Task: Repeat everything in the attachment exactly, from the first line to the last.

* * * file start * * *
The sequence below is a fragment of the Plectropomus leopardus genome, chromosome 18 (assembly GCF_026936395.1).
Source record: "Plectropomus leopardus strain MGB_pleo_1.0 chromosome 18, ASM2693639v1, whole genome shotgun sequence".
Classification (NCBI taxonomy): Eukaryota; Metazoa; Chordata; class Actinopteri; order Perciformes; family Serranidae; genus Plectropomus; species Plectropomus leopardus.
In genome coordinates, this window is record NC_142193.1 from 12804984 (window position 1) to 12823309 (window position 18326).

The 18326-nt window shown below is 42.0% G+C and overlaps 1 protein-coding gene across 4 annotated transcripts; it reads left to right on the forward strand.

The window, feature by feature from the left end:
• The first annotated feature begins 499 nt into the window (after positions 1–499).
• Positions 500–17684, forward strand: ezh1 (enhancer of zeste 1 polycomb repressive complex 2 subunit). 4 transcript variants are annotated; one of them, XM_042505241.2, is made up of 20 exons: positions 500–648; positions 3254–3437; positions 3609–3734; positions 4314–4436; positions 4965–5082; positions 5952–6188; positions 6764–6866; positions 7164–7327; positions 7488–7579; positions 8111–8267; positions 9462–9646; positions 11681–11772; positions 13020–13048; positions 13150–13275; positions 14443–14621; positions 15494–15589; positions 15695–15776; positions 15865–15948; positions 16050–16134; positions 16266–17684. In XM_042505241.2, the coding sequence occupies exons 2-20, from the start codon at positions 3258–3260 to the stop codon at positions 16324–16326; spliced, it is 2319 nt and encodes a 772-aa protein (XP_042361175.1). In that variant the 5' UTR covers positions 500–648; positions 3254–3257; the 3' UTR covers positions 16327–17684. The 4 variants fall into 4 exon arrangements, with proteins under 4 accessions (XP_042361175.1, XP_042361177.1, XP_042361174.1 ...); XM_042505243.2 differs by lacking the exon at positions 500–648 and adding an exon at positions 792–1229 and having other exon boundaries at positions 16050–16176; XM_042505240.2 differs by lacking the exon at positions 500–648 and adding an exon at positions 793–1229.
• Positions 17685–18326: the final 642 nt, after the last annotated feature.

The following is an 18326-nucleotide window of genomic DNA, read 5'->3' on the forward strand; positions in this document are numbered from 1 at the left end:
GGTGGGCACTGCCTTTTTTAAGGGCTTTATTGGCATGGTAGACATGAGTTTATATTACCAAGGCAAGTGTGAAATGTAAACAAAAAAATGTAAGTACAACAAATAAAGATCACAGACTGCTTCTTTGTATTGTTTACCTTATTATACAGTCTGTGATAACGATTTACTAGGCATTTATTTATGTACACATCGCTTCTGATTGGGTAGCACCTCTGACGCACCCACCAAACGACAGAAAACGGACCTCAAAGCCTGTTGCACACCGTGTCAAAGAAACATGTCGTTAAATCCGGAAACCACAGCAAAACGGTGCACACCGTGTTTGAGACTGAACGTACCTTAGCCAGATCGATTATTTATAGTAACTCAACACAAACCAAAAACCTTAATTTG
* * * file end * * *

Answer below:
The sequence below is a fragment of the Plectropomus leopardus genome, chromosome 18 (assembly GCF_026936395.1).
Source record: "Plectropomus leopardus strain MGB_pleo_1.0 chromosome 18, ASM2693639v1, whole genome shotgun sequence".
Classification (NCBI taxonomy): Eukaryota; Metazoa; Chordata; class Actinopteri; order Perciformes; family Serranidae; genus Plectropomus; species Plectropomus leopardus.
In genome coordinates, this window is record NC_142193.1 from 12804984 (window position 1) to 12823309 (window position 18326).

The 18326-nt window shown below is 42.0% G+C and overlaps 1 protein-coding gene across 4 annotated transcripts; it reads left to right on the forward strand.

The window, feature by feature from the left end:
• The first annotated feature begins 499 nt into the window (after positions 1–499).
• Positions 500–17684, forward strand: ezh1 (enhancer of zeste 1 polycomb repressive complex 2 subunit). 4 transcript variants are annotated; one of them, XM_042505241.2, is made up of 20 exons: positions 500–648; positions 3254–3437; positions 3609–3734; positions 4314–4436; positions 4965–5082; positions 5952–6188; positions 6764–6866; positions 7164–7327; positions 7488–7579; positions 8111–8267; positions 9462–9646; positions 11681–11772; positions 13020–13048; positions 13150–13275; positions 14443–14621; positions 15494–15589; positions 15695–15776; positions 15865–15948; positions 16050–16134; positions 16266–17684. In XM_042505241.2, the coding sequence occupies exons 2-20, from the start codon at positions 3258–3260 to the stop codon at positions 16324–16326; spliced, it is 2319 nt and encodes a 772-aa protein (XP_042361175.1). In that variant the 5' UTR covers positions 500–648; positions 3254–3257; the 3' UTR covers positions 16327–17684. The 4 variants fall into 4 exon arrangements, with proteins under 4 accessions (XP_042361175.1, XP_042361177.1, XP_042361174.1 ...); XM_042505243.2 differs by lacking the exon at positions 500–648 and adding an exon at positions 792–1229 and having other exon boundaries at positions 16050–16176; XM_042505240.2 differs by lacking the exon at positions 500–648 and adding an exon at positions 793–1229.
• Positions 17685–18326: the final 642 nt, after the last annotated feature.

The following is an 18326-nucleotide window of genomic DNA, read 5'->3' on the forward strand; positions in this document are numbered from 1 at the left end:
GGTGGGCACTGCCTTTTTTAAGGGCTTTATTGGCATGGTAGACATGAGTTTATATTACCAAGGCAAGTGTGAAATGTAAACAAAAAAATGTAAGTACAACAAATAAAGATCACAGACTGCTTCTTTGTATTGTTTACCTTATTATACAGTCTGTGATAACGATTTACTAGGCATTTATTTATGTACACATCGCTTCTGATTGGGTAGCACCTCTGACGCACCCACCAAACGACAGAAAACGGACCTCAAAGCCTGTTGCACACCGTGTCAAAGAAACATGTCGTTAAATCCGGAAACCACAGCAAAACGGTGCACACCGTGTTTGAGACTGAACGTACCTTAGCCAGATCGATTATTTATAGTAACTCAACACAAACCAAAAACCTTAATTTG